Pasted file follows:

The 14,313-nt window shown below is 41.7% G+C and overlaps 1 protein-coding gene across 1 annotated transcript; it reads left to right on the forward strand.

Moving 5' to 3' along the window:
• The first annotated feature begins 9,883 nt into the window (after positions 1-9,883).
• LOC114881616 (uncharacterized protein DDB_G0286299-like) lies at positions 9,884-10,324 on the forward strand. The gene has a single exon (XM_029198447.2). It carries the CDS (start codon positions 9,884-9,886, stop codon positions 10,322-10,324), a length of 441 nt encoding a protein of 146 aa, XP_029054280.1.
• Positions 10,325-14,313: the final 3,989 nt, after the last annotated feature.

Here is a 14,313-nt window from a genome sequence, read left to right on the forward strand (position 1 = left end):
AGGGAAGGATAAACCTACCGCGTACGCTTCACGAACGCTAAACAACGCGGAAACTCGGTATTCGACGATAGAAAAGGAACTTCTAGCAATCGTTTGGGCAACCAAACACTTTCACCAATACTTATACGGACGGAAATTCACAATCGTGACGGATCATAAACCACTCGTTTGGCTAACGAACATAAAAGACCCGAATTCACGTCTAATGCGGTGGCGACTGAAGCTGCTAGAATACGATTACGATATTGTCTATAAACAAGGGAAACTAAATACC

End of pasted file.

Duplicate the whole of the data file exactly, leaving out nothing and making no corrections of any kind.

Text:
The 14,313-nt window shown below is 41.7% G+C and overlaps 1 protein-coding gene across 1 annotated transcript; it reads left to right on the forward strand.

Moving 5' to 3' along the window:
• The first annotated feature begins 9,883 nt into the window (after positions 1-9,883).
• LOC114881616 (uncharacterized protein DDB_G0286299-like) lies at positions 9,884-10,324 on the forward strand. The gene has a single exon (XM_029198447.2). It carries the CDS (start codon positions 9,884-9,886, stop codon positions 10,322-10,324), a length of 441 nt encoding a protein of 146 aa, XP_029054280.1.
• Positions 10,325-14,313: the final 3,989 nt, after the last annotated feature.

Here is a 14,313-nt window from a genome sequence, read left to right on the forward strand (position 1 = left end):
AGGGAAGGATAAACCTACCGCGTACGCTTCACGAACGCTAAACAACGCGGAAACTCGGTATTCGACGATAGAAAAGGAACTTCTAGCAATCGTTTGGGCAACCAAACACTTTCACCAATACTTATACGGACGGAAATTCACAATCGTGACGGATCATAAACCACTCGTTTGGCTAACGAACATAAAAGACCCGAATTCACGTCTAATGCGGTGGCGACTGAAGCTGCTAGAATACGATTACGATATTGTCTATAAACAAGGGAAACTAAATACC